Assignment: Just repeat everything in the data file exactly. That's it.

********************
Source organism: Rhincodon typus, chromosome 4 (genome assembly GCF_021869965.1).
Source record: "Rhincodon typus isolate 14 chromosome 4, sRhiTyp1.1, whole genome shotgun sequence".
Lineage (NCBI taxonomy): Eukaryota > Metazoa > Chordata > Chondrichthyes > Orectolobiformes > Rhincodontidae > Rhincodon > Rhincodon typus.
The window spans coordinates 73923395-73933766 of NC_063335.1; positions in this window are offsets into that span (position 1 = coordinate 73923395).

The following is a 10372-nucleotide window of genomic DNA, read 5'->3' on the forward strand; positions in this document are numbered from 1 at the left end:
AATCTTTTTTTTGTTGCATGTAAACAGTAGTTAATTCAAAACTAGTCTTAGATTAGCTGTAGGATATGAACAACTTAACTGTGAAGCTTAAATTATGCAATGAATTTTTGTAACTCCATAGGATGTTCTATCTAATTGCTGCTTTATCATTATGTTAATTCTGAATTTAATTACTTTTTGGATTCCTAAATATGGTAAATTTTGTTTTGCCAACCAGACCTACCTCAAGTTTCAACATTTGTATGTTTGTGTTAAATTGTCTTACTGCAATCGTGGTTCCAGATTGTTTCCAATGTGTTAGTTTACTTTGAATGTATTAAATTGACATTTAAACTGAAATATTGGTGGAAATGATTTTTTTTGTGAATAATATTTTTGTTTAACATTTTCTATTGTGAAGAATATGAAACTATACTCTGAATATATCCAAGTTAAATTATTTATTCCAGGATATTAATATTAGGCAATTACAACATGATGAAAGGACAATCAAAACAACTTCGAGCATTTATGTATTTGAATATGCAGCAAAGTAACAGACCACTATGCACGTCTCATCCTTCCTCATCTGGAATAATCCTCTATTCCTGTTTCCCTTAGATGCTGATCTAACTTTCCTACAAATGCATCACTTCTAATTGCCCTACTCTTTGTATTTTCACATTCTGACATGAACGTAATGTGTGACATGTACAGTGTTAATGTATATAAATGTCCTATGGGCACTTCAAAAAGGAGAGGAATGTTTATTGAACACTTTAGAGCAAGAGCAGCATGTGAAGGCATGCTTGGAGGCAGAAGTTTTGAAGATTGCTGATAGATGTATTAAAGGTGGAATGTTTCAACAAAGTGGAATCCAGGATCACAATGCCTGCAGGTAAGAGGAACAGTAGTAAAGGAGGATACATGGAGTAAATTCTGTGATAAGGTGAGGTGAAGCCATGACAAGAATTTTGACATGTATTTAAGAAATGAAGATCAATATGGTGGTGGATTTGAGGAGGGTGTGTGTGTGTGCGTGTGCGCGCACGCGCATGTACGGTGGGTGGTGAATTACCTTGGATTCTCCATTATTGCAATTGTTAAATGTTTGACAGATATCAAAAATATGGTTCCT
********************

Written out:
Source organism: Rhincodon typus, chromosome 4 (genome assembly GCF_021869965.1).
Source record: "Rhincodon typus isolate 14 chromosome 4, sRhiTyp1.1, whole genome shotgun sequence".
Lineage (NCBI taxonomy): Eukaryota > Metazoa > Chordata > Chondrichthyes > Orectolobiformes > Rhincodontidae > Rhincodon > Rhincodon typus.
The window spans coordinates 73923395-73933766 of NC_063335.1; positions in this window are offsets into that span (position 1 = coordinate 73923395).

The following is a 10372-nucleotide window of genomic DNA, read 5'->3' on the forward strand; positions in this document are numbered from 1 at the left end:
AATCTTTTTTTTGTTGCATGTAAACAGTAGTTAATTCAAAACTAGTCTTAGATTAGCTGTAGGATATGAACAACTTAACTGTGAAGCTTAAATTATGCAATGAATTTTTGTAACTCCATAGGATGTTCTATCTAATTGCTGCTTTATCATTATGTTAATTCTGAATTTAATTACTTTTTGGATTCCTAAATATGGTAAATTTTGTTTTGCCAACCAGACCTACCTCAAGTTTCAACATTTGTATGTTTGTGTTAAATTGTCTTACTGCAATCGTGGTTCCAGATTGTTTCCAATGTGTTAGTTTACTTTGAATGTATTAAATTGACATTTAAACTGAAATATTGGTGGAAATGATTTTTTTTGTGAATAATATTTTTGTTTAACATTTTCTATTGTGAAGAATATGAAACTATACTCTGAATATATCCAAGTTAAATTATTTATTCCAGGATATTAATATTAGGCAATTACAACATGATGAAAGGACAATCAAAACAACTTCGAGCATTTATGTATTTGAATATGCAGCAAAGTAACAGACCACTATGCACGTCTCATCCTTCCTCATCTGGAATAATCCTCTATTCCTGTTTCCCTTAGATGCTGATCTAACTTTCCTACAAATGCATCACTTCTAATTGCCCTACTCTTTGTATTTTCACATTCTGACATGAACGTAATGTGTGACATGTACAGTGTTAATGTATATAAATGTCCTATGGGCACTTCAAAAAGGAGAGGAATGTTTATTGAACACTTTAGAGCAAGAGCAGCATGTGAAGGCATGCTTGGAGGCAGAAGTTTTGAAGATTGCTGATAGATGTATTAAAGGTGGAATGTTTCAACAAAGTGGAATCCAGGATCACAATGCCTGCAGGTAAGAGGAACAGTAGTAAAGGAGGATACATGGAGTAAATTCTGTGATAAGGTGAGGTGAAGCCATGACAAGAATTTTGACATGTATTTAAGAAATGAAGATCAATATGGTGGTGGATTTGAGGAGGGTGTGTGTGTGTGCGTGTGCGCGCACGCGCATGTACGGTGGGTGGTGAATTACCTTGGATTCTCCATTATTGCAATTGTTAAATGTTTGACAGATATCAAAAATATGGTTCCT